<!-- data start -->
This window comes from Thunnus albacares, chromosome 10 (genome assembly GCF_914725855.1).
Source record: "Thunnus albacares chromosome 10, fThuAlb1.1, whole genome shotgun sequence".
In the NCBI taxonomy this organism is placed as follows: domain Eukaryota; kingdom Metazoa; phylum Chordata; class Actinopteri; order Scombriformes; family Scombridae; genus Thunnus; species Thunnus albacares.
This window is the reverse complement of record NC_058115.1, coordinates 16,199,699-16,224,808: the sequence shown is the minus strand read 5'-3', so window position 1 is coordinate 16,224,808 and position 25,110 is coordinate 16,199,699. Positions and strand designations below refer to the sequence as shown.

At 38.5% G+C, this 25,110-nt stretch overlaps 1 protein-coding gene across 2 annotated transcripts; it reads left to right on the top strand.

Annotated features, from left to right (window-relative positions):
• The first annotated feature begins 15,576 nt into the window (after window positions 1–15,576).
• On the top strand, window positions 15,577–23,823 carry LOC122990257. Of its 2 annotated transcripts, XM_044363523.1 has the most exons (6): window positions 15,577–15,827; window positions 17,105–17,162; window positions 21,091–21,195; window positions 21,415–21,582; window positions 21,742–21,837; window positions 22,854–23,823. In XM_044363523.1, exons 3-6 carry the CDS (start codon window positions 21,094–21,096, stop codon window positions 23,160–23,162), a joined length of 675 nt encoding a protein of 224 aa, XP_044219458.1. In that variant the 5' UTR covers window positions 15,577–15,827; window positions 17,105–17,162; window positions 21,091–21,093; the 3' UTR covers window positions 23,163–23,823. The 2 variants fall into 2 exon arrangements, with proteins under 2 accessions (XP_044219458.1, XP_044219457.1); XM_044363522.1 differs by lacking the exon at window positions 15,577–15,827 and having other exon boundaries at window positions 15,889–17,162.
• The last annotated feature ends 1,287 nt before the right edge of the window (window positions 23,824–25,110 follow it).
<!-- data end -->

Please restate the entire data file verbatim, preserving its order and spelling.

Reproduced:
This window comes from Thunnus albacares, chromosome 10 (genome assembly GCF_914725855.1).
Source record: "Thunnus albacares chromosome 10, fThuAlb1.1, whole genome shotgun sequence".
In the NCBI taxonomy this organism is placed as follows: domain Eukaryota; kingdom Metazoa; phylum Chordata; class Actinopteri; order Scombriformes; family Scombridae; genus Thunnus; species Thunnus albacares.
This window is the reverse complement of record NC_058115.1, coordinates 16,199,699-16,224,808: the sequence shown is the minus strand read 5'-3', so window position 1 is coordinate 16,224,808 and position 25,110 is coordinate 16,199,699. Positions and strand designations below refer to the sequence as shown.

At 38.5% G+C, this 25,110-nt stretch overlaps 1 protein-coding gene across 2 annotated transcripts; it reads left to right on the top strand.

Annotated features, from left to right (window-relative positions):
• The first annotated feature begins 15,576 nt into the window (after window positions 1–15,576).
• On the top strand, window positions 15,577–23,823 carry LOC122990257. Of its 2 annotated transcripts, XM_044363523.1 has the most exons (6): window positions 15,577–15,827; window positions 17,105–17,162; window positions 21,091–21,195; window positions 21,415–21,582; window positions 21,742–21,837; window positions 22,854–23,823. In XM_044363523.1, exons 3-6 carry the CDS (start codon window positions 21,094–21,096, stop codon window positions 23,160–23,162), a joined length of 675 nt encoding a protein of 224 aa, XP_044219458.1. In that variant the 5' UTR covers window positions 15,577–15,827; window positions 17,105–17,162; window positions 21,091–21,093; the 3' UTR covers window positions 23,163–23,823. The 2 variants fall into 2 exon arrangements, with proteins under 2 accessions (XP_044219458.1, XP_044219457.1); XM_044363522.1 differs by lacking the exon at window positions 15,577–15,827 and having other exon boundaries at window positions 15,889–17,162.
• The last annotated feature ends 1,287 nt before the right edge of the window (window positions 23,824–25,110 follow it).